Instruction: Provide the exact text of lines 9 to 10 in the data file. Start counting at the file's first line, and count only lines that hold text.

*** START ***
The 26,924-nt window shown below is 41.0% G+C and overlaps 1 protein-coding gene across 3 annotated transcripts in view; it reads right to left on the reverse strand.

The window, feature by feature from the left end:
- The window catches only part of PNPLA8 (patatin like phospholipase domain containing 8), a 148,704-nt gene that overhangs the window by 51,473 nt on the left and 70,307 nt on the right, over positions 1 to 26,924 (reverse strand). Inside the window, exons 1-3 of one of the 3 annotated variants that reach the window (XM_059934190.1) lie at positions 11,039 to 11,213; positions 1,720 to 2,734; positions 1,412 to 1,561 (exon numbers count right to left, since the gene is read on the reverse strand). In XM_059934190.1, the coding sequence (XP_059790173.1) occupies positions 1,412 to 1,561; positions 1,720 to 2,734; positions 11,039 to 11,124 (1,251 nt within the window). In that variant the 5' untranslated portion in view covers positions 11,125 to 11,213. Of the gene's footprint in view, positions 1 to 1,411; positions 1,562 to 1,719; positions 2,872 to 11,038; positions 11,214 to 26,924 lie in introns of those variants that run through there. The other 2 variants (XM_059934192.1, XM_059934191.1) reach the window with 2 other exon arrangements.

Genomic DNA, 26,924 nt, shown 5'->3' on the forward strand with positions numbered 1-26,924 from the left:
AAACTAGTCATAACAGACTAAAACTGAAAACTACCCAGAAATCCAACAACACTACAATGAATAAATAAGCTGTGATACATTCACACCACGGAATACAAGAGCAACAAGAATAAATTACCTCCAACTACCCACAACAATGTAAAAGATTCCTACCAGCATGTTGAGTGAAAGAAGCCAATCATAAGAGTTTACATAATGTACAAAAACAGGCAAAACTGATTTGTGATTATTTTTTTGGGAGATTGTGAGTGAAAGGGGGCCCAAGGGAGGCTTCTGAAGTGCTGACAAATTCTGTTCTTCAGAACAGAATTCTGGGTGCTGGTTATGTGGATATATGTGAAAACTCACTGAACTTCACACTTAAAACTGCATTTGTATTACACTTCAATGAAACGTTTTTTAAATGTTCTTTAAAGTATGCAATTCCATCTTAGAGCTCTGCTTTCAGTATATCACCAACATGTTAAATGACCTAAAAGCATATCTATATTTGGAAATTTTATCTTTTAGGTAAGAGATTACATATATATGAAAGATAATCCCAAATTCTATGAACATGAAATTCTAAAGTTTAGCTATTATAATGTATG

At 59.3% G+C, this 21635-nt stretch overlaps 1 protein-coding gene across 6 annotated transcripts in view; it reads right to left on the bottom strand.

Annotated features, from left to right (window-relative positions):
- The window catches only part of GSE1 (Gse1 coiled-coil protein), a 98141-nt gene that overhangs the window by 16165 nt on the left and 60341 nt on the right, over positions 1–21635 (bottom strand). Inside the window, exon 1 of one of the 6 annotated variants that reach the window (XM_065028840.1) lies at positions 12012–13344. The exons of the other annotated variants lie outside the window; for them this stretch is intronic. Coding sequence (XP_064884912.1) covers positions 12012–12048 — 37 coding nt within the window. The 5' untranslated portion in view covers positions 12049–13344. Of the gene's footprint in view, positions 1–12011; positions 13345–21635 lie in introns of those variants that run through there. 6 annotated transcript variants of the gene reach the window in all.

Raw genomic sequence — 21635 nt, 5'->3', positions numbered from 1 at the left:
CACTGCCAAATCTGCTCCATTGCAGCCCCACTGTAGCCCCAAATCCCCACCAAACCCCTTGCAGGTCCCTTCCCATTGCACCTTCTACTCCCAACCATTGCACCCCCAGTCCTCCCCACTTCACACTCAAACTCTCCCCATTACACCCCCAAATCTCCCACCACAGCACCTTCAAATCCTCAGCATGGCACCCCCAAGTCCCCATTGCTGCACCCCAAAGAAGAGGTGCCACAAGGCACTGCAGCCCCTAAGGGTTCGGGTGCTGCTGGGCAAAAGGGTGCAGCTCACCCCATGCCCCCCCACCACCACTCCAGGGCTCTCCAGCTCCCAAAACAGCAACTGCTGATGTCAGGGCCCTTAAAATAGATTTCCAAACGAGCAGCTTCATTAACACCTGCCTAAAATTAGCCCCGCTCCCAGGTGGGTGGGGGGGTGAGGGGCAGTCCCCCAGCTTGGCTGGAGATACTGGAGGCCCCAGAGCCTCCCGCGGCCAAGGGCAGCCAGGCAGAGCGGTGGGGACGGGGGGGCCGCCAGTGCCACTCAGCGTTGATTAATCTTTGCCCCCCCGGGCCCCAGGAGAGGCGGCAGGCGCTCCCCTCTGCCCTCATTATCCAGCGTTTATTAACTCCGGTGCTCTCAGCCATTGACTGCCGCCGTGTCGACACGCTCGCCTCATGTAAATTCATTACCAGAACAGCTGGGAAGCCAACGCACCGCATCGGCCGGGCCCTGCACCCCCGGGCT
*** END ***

Raw genomic sequence — 21635 nt, 5'->3', positions numbered from 1 at the left:
CACTGCCAAATCTGCTCCATTGCAGCCCCACTGTAGCCCCAAATCCCCACCAAACCCCTTGCAGGTCCCTTCCCATTGCACCTTCTACTCCCAACCATTGCACCCCCAGTCCTCCCCACTTCACACTCAAACTCTCCCCATTACACCCCCAAATCTCCCACCACAGCACCTTCAAATCCTCAGCATGGCACCCCCAAGTCCCCATTGCTGCACCCCAAAGAAGAGGTGCCACAAGGCACTGCAGCCCCTAAGGGTTCGGGTGCTGCTGGGCAAAAGGGTGCAGCTCACCCCATGCCCCCCCACCACCACTCCAGGGCTCTCCAGCTCCCAAAACAGCAACTGCTGATGTCAGGGCCCTTAAAATAGATTTCCAAACGAGCAGCTTCATTAACACCTGCCTAAAATTAGCCCCGCTCCCAGGTGGGTGGGGGGGTGAGGGGCAGTCCCCCAGCTTGGCTGGAGATACTGGAGGCCCCAGAGCCTCCCGCGGCCAAGGGCAGCCAGGCAGAGCGGTGGGGACGGGGGGGCCGCCAGTGCCACTCAGCGTTGATTAATCTTTGCCCCCCCGGGCCCCAGGAGAGGCGGCAGGCGCTCCCCTCTGCCCTCATTATCCAGCGTTTATTAACTCCGGTGCTCTCAGCCATTGACTGCCGCCGTGTCGACACGCTCGCCTCATGTAAATTCATTACCAGAACAGCTGGGAAGCCAACGCACCGCATCGGCCGGGCCCTGCACCCCCGGGCT